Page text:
Modern syringes have become a staple in news articles as a result of the various drug abuse epidemics facing the United States over the last several decades. As a result, 31 states have adopted needle exchange programs to help keep individuals safer even when they choose to engage in illicit drug activity.
Many people think that syringes were a recent invention that accompanied this more recent history. But the reality is that the history of the glass syringe goes back much further.
In fact, syringes for injection have been part of medical history for centuries.
In this article, we will walk you through everything you need to know about the history of needles and the history of medical syringes.
The Earliest Syringes
The earliest syringes actually didn’t use needles. Instead, they were used to apply certain types of medical ointment. They were also used to help suction material or liquid out of or off of the body.
Some surgeons used open syringes in the earliest periods of modern medicine to help remove cataracts from the eye using suction.
The first needles eventually came onto the scene in the form of glass tubes, goose quills, or hollow reeds.
Alexander Wood was a Scottish doctor who is credited with creating the first hypodermic syringe. In 1853, he created the device to help treat pain in one particular area of the body.
Wood attached a hollow needle to a plunger to create this invention. He was then able to inject a form of pain relief into an area that was causing pain in a woman with neuralgia.
Another French orthopedic surgeon also developed the syringe at the same time. Charles Gabriel Pravaz had never met Alexander Wood, but both claimed to have invented the syringe in the same year. Generally, historians credit Wood with being the first to invent the syringe.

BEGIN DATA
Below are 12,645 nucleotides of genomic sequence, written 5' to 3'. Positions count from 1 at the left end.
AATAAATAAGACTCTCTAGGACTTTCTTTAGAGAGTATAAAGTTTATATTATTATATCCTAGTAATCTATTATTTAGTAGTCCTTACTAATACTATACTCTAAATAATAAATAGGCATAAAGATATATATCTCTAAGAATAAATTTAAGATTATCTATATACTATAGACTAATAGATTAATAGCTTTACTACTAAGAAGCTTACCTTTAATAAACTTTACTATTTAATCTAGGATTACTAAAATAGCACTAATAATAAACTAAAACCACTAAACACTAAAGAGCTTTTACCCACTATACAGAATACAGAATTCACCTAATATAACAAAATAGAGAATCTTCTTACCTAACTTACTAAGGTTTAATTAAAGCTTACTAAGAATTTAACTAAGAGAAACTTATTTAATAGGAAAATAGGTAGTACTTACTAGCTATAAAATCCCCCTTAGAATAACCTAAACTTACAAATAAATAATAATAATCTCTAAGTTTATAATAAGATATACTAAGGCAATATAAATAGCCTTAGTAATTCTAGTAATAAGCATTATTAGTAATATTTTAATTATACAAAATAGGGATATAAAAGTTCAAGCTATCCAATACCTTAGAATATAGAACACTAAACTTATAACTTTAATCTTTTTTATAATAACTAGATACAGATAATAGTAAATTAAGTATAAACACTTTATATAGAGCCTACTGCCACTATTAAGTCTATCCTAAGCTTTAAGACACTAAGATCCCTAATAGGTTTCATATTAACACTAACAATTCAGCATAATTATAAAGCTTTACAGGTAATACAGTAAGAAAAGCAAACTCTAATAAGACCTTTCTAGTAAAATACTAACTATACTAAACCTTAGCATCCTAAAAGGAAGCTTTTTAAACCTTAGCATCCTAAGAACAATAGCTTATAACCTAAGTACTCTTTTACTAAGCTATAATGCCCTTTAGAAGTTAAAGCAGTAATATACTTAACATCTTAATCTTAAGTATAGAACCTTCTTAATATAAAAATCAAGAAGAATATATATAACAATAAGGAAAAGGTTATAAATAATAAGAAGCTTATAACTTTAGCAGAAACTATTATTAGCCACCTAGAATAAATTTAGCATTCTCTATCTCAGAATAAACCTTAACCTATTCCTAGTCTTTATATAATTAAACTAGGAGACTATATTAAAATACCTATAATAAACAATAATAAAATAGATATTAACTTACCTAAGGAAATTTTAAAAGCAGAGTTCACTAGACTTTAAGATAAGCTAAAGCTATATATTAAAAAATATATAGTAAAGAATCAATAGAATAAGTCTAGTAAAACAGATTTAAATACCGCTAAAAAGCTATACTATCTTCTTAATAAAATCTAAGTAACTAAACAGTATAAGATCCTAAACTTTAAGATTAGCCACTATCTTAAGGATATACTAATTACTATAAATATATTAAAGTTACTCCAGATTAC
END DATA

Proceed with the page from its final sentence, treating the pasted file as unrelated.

Wood’s invention used glass as opposed to Pravaz’s syringe, which used silver.
Because Wood used glass for his material, it was much easier to see the amount of medicine that was being given out to the patient.
Different Types of Material
The type of material used for syringes continued to be modified over the next century. Various types of syringes employed both metal and glass. This allowed for reuse on patients.
However, this was of course very dangerous because the modern understanding of antiseptic techniques had not yet taken a foothold. Once scientists realized how essential it is to sterilize equipment between patients, this practice became implemented with needles and syringes.
Modern-day syringes are usually made of plastic and may have a stainless steel needle. To avoid any possible contamination, most syringes and needles are single-use. This ensures sterility and prevents disease transmission.
You can find specialized syringe filters at www.chromtech.com.
The History of the Glass Syringe
At the end of the day, the glass syringe is a modern invention that goes back several centuries. The earliest syringe supplies were very primitive and contained a real risk of causing damage to the patient. Fortunately, modern-day syringes have adopted full anti-septic sterility by being single-use and made of a clear safe plastic material.
If you enjoyed this article about the history of syringes, please check out the other articles on our blog!
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